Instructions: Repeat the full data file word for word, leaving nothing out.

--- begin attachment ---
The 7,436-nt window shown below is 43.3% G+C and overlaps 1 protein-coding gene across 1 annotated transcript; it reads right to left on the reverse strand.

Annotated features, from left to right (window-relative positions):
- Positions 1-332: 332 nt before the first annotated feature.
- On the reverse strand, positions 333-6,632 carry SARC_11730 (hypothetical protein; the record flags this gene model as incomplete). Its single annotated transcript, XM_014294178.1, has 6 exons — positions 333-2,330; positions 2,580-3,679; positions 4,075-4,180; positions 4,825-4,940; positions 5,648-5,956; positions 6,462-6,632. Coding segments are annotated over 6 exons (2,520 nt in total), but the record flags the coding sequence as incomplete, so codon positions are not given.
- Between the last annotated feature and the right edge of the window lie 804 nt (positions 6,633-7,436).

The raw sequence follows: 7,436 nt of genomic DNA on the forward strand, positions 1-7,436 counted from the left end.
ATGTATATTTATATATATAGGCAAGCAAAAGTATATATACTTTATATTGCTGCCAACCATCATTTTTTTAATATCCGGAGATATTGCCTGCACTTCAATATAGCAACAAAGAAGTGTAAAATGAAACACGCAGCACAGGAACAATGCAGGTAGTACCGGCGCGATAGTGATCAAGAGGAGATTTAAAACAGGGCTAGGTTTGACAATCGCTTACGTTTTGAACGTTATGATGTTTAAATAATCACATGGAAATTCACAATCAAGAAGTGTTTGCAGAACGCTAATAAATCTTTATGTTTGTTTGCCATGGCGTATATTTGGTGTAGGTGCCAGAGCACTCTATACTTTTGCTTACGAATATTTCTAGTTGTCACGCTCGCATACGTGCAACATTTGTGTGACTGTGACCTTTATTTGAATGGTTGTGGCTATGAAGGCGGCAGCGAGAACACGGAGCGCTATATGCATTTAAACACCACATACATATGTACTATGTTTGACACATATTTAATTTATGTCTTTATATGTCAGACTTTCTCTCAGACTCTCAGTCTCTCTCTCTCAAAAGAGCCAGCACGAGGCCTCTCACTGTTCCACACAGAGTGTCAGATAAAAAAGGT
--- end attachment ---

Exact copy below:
The 7,436-nt window shown below is 43.3% G+C and overlaps 1 protein-coding gene across 1 annotated transcript; it reads right to left on the reverse strand.

Annotated features, from left to right (window-relative positions):
- Positions 1-332: 332 nt before the first annotated feature.
- On the reverse strand, positions 333-6,632 carry SARC_11730 (hypothetical protein; the record flags this gene model as incomplete). Its single annotated transcript, XM_014294178.1, has 6 exons — positions 333-2,330; positions 2,580-3,679; positions 4,075-4,180; positions 4,825-4,940; positions 5,648-5,956; positions 6,462-6,632. Coding segments are annotated over 6 exons (2,520 nt in total), but the record flags the coding sequence as incomplete, so codon positions are not given.
- Between the last annotated feature and the right edge of the window lie 804 nt (positions 6,633-7,436).

The raw sequence follows: 7,436 nt of genomic DNA on the forward strand, positions 1-7,436 counted from the left end.
ATGTATATTTATATATATAGGCAAGCAAAAGTATATATACTTTATATTGCTGCCAACCATCATTTTTTTAATATCCGGAGATATTGCCTGCACTTCAATATAGCAACAAAGAAGTGTAAAATGAAACACGCAGCACAGGAACAATGCAGGTAGTACCGGCGCGATAGTGATCAAGAGGAGATTTAAAACAGGGCTAGGTTTGACAATCGCTTACGTTTTGAACGTTATGATGTTTAAATAATCACATGGAAATTCACAATCAAGAAGTGTTTGCAGAACGCTAATAAATCTTTATGTTTGTTTGCCATGGCGTATATTTGGTGTAGGTGCCAGAGCACTCTATACTTTTGCTTACGAATATTTCTAGTTGTCACGCTCGCATACGTGCAACATTTGTGTGACTGTGACCTTTATTTGAATGGTTGTGGCTATGAAGGCGGCAGCGAGAACACGGAGCGCTATATGCATTTAAACACCACATACATATGTACTATGTTTGACACATATTTAATTTATGTCTTTATATGTCAGACTTTCTCTCAGACTCTCAGTCTCTCTCTCTCAAAAGAGCCAGCACGAGGCCTCTCACTGTTCCACACAGAGTGTCAGATAAAAAAGGT